|Art Form||Oil on canvas|
|Keywords||Art of Medicine, Caregivers, Communication, Death and Dying, Depression, Disease and Health, Doctor-Patient Relationship, Empathy, Family Relationships, Grief, History of Medicine, Hospitalization, Human Worth, Illness and the Family, Medical Advances, Patient Experience, Professionalism, Religion, Spirituality, Suffering|
A sick woman (dying mother) in a comfortably made-up bed serenely occupies the center of the canvas's diagonal composition. She lies between a seated doctor focused on his hand-held watch while he takes her pulse, and a nun who holds the woman's child and extends her a drink (tea, medicine). The simple, calm, orderliness of the sparse setting is echoed in the postures and countenances of the four figures.
In his biographical study, Robert Maillard documents that Picasso's father--art teacher and model who posed as the doctor--worked out both the composition and the title of the painting for his 16-year-old son (Picasso. New York: Tudor, 1972, p. 180).
An earlier watercolor draft of this work sketches the child with arms outstretched reaching forward to the sick mother. In the draft, the physician and nun, too, are more concerned with the mother's condition. Though strengthening the allegorical significance of this academic composition, the dramatic intensity is lessened if not lost in the final version (1897), which was awarded an honorable mention in Madrid and a gold medal at the Exposición de Bellas Artes in Málaga.
This work is an excellent visual trigger to initiate discussion of contemporary hospice care and palliative medicine. The physician's presence models both non-abandonment and continuity of care. Pain control, social, spiritual, and comfort care are clearly present elements especially when contrasted with Layton's The Courtroom, or Tooker's Corporate Decision (see annotations in this database).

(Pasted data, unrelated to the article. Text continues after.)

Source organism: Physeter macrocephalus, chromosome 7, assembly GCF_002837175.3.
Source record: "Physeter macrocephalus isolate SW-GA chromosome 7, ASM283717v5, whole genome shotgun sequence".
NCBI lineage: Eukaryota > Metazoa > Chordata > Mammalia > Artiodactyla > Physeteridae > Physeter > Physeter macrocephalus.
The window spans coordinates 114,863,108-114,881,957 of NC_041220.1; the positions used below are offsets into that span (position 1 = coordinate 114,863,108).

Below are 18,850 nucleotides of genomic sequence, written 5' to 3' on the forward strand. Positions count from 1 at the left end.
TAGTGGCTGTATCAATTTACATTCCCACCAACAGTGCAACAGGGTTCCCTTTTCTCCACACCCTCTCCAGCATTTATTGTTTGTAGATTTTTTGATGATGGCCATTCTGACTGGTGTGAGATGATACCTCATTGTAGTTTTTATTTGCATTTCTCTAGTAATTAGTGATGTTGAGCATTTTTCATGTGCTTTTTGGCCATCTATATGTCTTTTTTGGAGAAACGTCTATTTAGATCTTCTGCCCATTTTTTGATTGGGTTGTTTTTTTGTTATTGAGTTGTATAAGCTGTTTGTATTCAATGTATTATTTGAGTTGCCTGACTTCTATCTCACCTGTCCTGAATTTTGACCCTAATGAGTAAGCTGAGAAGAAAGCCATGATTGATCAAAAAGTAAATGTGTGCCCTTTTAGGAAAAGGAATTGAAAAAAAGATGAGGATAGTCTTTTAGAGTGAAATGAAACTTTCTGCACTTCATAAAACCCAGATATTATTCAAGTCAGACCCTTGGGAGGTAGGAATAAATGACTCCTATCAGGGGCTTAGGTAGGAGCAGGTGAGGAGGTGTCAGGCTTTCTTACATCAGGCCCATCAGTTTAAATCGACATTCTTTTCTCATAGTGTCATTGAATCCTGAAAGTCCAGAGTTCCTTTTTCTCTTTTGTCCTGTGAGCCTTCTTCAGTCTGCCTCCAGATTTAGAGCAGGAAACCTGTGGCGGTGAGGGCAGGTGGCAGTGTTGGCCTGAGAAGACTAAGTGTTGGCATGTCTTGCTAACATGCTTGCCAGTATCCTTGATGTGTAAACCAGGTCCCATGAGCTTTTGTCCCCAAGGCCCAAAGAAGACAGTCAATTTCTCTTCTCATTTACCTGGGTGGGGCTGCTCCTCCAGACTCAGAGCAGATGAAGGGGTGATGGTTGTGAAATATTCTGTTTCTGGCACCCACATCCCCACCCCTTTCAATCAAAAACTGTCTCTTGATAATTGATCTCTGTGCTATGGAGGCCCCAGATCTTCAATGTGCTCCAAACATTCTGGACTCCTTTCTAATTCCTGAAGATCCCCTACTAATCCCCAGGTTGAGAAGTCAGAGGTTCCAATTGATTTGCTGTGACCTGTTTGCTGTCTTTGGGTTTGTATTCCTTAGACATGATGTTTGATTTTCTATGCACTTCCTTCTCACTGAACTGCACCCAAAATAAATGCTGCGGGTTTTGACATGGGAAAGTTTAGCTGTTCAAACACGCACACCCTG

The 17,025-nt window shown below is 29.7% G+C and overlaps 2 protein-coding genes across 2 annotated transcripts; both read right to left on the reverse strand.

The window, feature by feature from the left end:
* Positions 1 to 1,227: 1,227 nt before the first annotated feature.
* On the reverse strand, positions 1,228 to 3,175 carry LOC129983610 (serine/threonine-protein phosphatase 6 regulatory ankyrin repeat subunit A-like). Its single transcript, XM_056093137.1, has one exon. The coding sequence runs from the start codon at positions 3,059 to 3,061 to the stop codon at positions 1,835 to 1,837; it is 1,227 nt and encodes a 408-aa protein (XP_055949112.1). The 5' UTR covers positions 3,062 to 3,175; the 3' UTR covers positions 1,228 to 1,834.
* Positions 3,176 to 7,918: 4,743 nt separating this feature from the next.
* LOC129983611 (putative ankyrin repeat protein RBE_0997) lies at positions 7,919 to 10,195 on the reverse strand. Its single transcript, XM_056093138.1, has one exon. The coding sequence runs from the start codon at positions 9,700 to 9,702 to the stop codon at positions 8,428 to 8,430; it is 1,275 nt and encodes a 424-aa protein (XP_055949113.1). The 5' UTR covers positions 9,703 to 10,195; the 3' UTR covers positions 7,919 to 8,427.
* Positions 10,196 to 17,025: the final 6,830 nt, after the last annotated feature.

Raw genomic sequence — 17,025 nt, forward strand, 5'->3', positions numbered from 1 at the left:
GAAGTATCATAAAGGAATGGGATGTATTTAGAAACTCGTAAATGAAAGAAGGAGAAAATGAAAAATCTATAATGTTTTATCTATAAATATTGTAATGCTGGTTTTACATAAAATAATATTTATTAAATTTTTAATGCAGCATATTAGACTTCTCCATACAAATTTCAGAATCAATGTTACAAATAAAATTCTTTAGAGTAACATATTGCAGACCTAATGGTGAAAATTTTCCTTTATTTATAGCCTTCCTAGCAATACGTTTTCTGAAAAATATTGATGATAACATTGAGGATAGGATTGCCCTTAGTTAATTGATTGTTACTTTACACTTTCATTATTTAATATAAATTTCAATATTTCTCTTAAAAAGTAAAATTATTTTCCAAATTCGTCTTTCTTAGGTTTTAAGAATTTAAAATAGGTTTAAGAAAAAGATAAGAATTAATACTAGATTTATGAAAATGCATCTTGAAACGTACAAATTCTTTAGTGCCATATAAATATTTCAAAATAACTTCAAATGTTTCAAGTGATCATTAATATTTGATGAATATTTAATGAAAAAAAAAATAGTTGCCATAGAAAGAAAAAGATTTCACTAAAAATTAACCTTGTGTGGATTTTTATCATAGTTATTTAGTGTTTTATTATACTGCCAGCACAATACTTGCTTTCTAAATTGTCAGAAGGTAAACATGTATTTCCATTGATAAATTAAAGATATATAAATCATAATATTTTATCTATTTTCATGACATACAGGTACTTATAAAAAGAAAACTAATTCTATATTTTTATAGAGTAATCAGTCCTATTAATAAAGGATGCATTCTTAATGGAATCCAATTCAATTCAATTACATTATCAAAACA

Further fascinating juxtapositions would be David's The Death of Socrates (jailor averting his eyes extending hemlock drink); Fildes's The Doctor (home setting, cup of medicine, or tea on table behind doctor) who gazes intently on the dying child; and Greutze's The Paralytic (at home surrounded by family and dog, being offered nourishment). See this database for annotations of these three paintings, with links to the online art.
|Location of Original||Museo Picasso, Barcelona, Spain|
|Alternate Source||Pablo Picasso: A Retrospective. William Rubin, Ed. (New York: The Museum of Modern Art) 1980, p. 24.|
|Miscellaneous||Spanish title: Cičncia I caritat. At the online site, choose section 3 (Barcelona, 1895-1897), image 3.|
|Annotated by||Bertman, Sandra L.|
|Date of Entry||10/22/04|